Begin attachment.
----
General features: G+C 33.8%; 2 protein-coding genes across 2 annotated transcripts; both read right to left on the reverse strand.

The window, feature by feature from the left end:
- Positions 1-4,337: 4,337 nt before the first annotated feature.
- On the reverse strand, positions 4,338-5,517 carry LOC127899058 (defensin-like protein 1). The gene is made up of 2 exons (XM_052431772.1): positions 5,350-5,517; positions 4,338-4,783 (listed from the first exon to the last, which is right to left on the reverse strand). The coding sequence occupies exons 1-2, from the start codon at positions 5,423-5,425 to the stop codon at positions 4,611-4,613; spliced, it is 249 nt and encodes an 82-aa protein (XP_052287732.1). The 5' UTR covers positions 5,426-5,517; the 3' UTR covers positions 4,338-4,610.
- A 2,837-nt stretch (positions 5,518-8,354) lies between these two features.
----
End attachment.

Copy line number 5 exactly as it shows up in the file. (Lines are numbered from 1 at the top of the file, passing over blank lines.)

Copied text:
- A 2,837-nt stretch (positions 5,518-8,354) lies between these two features.